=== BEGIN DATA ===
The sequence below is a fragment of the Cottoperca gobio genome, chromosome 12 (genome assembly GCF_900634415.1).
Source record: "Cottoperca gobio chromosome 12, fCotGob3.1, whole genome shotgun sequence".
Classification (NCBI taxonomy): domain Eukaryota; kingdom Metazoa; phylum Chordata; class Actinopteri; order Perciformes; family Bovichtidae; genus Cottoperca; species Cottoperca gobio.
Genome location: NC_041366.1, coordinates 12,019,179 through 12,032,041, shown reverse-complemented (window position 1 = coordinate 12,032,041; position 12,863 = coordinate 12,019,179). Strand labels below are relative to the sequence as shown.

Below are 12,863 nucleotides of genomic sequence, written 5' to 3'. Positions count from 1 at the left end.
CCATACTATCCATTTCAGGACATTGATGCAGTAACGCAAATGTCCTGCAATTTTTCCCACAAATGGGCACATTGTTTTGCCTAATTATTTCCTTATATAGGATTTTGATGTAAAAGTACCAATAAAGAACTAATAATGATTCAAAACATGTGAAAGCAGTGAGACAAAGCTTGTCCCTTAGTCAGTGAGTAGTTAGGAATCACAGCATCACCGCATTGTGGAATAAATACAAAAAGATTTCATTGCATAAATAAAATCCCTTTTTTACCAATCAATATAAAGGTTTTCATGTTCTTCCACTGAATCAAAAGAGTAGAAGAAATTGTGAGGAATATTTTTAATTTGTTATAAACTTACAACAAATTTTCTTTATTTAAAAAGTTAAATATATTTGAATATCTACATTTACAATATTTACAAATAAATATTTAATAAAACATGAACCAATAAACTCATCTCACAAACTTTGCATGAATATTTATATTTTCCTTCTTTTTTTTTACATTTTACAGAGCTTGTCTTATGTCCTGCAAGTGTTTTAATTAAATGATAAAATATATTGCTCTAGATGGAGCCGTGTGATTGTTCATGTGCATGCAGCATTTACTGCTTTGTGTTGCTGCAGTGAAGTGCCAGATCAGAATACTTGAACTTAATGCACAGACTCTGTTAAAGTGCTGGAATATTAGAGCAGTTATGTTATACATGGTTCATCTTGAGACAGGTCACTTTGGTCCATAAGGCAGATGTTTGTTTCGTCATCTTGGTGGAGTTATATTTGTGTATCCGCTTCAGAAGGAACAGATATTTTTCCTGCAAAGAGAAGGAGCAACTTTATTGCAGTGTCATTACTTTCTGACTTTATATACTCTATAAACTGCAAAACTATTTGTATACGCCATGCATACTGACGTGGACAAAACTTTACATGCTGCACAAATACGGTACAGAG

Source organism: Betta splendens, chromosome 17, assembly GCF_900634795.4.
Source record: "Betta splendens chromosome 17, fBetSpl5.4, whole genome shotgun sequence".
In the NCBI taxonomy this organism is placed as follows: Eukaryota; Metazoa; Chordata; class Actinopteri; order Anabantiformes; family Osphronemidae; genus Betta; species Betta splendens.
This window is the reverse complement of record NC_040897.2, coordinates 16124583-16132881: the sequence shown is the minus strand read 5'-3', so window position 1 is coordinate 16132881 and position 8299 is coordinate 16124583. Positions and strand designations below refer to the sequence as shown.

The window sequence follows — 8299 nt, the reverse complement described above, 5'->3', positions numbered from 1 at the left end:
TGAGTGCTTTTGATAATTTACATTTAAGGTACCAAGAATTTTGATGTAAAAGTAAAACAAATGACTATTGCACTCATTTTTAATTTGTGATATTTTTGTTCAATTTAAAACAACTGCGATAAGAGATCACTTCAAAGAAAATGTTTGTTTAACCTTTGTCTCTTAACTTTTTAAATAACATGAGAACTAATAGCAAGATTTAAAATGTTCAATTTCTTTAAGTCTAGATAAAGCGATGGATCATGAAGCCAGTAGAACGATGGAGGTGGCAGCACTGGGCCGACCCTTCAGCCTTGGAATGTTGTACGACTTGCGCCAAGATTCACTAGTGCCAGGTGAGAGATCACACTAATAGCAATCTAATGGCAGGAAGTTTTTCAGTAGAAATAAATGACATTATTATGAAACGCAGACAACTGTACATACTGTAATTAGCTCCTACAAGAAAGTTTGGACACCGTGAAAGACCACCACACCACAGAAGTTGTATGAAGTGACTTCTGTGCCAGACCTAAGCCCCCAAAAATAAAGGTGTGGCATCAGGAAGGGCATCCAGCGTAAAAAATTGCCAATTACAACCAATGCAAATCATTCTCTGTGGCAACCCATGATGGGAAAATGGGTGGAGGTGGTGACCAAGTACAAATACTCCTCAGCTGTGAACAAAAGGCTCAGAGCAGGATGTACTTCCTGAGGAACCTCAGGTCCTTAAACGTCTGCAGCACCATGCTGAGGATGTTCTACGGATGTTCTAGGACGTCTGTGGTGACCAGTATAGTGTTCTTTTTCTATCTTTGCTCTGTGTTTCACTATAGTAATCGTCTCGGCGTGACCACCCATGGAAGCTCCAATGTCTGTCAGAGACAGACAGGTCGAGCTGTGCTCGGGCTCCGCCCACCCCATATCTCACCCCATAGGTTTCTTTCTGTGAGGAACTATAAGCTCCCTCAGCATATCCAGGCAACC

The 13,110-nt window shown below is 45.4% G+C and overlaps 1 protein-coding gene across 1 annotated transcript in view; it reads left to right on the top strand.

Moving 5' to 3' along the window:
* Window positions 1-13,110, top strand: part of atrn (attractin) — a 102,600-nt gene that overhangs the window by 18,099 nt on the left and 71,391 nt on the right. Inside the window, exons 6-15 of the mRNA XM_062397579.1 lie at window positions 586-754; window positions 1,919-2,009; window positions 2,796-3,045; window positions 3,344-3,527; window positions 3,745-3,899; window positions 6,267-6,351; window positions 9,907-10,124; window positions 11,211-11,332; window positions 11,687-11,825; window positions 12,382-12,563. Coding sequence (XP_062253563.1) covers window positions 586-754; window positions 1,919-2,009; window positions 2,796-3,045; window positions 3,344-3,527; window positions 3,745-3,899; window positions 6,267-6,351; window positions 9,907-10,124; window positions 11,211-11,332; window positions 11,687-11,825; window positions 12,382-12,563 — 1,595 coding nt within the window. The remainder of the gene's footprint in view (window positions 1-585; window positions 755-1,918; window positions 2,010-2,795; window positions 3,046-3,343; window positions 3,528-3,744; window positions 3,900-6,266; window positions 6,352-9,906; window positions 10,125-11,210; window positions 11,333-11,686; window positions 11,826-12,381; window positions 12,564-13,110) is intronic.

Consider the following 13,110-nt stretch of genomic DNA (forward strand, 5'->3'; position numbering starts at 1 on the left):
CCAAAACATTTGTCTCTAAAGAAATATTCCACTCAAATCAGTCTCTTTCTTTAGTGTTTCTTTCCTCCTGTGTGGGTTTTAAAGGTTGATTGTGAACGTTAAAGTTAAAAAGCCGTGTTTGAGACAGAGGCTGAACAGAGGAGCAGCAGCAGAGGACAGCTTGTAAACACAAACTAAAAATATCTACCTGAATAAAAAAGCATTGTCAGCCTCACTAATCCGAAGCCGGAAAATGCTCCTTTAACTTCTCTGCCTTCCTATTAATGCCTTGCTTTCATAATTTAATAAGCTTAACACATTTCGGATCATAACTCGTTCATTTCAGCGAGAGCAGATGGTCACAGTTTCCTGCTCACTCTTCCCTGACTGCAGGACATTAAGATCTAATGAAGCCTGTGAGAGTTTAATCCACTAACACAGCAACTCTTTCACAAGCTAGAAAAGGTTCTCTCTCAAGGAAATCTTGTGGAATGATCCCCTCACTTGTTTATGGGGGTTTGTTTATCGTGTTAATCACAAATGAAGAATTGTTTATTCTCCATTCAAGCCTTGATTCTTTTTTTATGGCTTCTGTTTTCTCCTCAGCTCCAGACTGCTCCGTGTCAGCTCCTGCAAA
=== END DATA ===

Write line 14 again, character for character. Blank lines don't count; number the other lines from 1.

Moving 5' to 3' along the window: